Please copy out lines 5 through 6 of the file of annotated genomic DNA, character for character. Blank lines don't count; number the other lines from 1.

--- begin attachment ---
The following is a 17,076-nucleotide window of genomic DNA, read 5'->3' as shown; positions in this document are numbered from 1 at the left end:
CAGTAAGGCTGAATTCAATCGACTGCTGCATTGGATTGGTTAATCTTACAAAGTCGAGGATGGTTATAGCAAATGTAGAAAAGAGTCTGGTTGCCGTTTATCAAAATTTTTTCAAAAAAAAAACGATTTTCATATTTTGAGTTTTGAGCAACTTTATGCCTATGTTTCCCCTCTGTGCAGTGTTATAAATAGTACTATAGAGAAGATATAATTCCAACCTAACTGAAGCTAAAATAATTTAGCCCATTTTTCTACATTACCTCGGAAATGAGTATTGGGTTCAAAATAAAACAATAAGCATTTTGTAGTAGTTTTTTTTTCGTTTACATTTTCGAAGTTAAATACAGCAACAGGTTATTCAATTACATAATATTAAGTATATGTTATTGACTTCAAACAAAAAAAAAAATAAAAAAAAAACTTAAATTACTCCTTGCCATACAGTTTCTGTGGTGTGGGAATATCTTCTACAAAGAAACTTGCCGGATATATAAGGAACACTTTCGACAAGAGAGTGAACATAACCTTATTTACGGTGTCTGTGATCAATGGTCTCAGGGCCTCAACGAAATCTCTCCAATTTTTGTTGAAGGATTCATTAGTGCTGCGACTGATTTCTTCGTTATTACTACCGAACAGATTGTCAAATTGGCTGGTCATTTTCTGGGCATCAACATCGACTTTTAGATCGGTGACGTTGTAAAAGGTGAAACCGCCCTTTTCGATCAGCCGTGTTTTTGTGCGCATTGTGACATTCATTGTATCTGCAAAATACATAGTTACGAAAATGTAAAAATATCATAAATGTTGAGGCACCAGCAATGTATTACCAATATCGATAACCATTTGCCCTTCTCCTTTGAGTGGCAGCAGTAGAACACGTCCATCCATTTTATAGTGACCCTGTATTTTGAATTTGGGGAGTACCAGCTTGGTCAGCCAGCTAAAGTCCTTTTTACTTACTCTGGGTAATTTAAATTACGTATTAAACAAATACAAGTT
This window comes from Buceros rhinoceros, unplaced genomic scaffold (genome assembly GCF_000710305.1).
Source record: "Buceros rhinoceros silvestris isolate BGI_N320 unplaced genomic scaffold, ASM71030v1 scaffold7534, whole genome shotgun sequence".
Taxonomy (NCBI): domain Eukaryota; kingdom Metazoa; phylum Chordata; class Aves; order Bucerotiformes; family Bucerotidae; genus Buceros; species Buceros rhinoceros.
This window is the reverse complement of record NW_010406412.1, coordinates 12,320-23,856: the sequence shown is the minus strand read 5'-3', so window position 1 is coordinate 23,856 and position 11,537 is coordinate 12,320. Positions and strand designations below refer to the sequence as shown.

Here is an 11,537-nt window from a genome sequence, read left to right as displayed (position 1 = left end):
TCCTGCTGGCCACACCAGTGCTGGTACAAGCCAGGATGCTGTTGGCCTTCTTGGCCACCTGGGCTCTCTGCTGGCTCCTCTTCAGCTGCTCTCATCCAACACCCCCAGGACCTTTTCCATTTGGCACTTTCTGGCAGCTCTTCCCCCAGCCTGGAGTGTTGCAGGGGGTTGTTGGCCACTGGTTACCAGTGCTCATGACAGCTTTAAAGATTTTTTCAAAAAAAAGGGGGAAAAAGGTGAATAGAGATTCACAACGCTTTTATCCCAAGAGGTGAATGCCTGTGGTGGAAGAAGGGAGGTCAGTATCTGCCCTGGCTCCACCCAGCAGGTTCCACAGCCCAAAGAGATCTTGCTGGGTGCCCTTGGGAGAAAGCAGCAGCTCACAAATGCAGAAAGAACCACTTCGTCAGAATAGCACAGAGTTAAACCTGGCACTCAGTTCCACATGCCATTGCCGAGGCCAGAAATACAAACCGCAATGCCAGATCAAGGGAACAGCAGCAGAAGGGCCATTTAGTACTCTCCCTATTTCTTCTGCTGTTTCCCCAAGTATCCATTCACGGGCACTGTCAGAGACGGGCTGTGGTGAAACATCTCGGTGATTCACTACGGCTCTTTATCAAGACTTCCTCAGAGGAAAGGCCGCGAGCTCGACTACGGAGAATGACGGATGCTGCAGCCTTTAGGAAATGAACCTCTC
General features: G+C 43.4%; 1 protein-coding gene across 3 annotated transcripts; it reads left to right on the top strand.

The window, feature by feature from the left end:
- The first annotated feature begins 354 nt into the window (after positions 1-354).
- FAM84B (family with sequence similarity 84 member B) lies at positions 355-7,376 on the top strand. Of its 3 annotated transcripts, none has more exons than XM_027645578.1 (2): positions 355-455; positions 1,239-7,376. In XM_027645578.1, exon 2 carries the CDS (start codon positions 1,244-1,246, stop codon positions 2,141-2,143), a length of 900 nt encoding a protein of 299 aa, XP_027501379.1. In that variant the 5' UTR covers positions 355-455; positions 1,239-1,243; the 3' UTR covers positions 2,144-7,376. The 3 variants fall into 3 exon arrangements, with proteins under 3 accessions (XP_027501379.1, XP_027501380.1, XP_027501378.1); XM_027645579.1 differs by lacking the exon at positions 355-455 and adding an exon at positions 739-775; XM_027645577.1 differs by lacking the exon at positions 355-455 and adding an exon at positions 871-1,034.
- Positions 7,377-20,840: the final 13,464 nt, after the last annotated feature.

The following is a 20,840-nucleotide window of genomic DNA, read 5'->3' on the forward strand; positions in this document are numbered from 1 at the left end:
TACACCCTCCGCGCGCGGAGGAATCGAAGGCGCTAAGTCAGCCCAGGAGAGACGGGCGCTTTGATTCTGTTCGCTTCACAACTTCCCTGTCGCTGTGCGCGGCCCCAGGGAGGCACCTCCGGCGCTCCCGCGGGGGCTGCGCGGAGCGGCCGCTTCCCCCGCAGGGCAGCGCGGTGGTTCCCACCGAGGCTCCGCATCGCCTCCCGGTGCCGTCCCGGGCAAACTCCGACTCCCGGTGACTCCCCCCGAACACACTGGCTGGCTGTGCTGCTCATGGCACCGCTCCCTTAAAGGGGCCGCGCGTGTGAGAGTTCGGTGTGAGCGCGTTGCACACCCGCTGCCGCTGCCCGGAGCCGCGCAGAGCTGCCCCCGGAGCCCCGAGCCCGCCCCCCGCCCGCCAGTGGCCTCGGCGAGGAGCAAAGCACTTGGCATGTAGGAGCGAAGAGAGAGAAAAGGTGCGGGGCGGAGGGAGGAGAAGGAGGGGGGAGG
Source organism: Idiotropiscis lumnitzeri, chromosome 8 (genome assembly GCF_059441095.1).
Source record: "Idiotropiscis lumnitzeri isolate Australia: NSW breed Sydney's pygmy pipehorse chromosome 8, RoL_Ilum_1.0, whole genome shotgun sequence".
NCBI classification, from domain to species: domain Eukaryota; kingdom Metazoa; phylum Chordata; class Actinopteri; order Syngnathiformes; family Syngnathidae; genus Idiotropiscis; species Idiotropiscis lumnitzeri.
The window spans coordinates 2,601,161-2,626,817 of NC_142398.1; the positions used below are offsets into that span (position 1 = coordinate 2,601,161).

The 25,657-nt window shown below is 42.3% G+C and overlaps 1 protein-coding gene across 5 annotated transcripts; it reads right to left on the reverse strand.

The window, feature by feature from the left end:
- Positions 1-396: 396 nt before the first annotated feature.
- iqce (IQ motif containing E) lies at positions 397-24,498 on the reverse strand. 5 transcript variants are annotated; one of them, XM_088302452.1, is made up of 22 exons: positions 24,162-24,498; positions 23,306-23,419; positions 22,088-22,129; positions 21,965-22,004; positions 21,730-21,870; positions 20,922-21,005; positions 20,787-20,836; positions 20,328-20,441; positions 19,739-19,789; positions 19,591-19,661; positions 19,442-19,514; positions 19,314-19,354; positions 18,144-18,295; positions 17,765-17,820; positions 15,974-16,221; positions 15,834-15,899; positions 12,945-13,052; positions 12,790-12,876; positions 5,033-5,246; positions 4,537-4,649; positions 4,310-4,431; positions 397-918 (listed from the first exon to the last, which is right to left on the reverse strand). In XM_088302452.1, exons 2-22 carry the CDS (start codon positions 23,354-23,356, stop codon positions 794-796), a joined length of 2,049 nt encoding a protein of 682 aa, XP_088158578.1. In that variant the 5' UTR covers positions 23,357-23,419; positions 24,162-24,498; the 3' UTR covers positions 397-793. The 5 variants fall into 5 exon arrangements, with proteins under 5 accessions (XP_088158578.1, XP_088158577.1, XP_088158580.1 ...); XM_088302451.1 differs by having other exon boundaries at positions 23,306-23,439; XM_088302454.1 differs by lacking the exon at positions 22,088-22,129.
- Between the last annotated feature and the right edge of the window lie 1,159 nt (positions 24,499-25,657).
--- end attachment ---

Taxonomy (NCBI): domain Eukaryota; kingdom Metazoa; phylum Chordata; class Aves; order Bucerotiformes; family Bucerotidae; genus Buceros; species Buceros rhinoceros.
This window is the reverse complement of record NW_010406412.1, coordinates 12,320-23,856: the sequence shown is the minus strand read 5'-3', so window position 1 is coordinate 23,856 and position 11,537 is coordinate 12,320. Positions and strand designations below refer to the sequence as shown.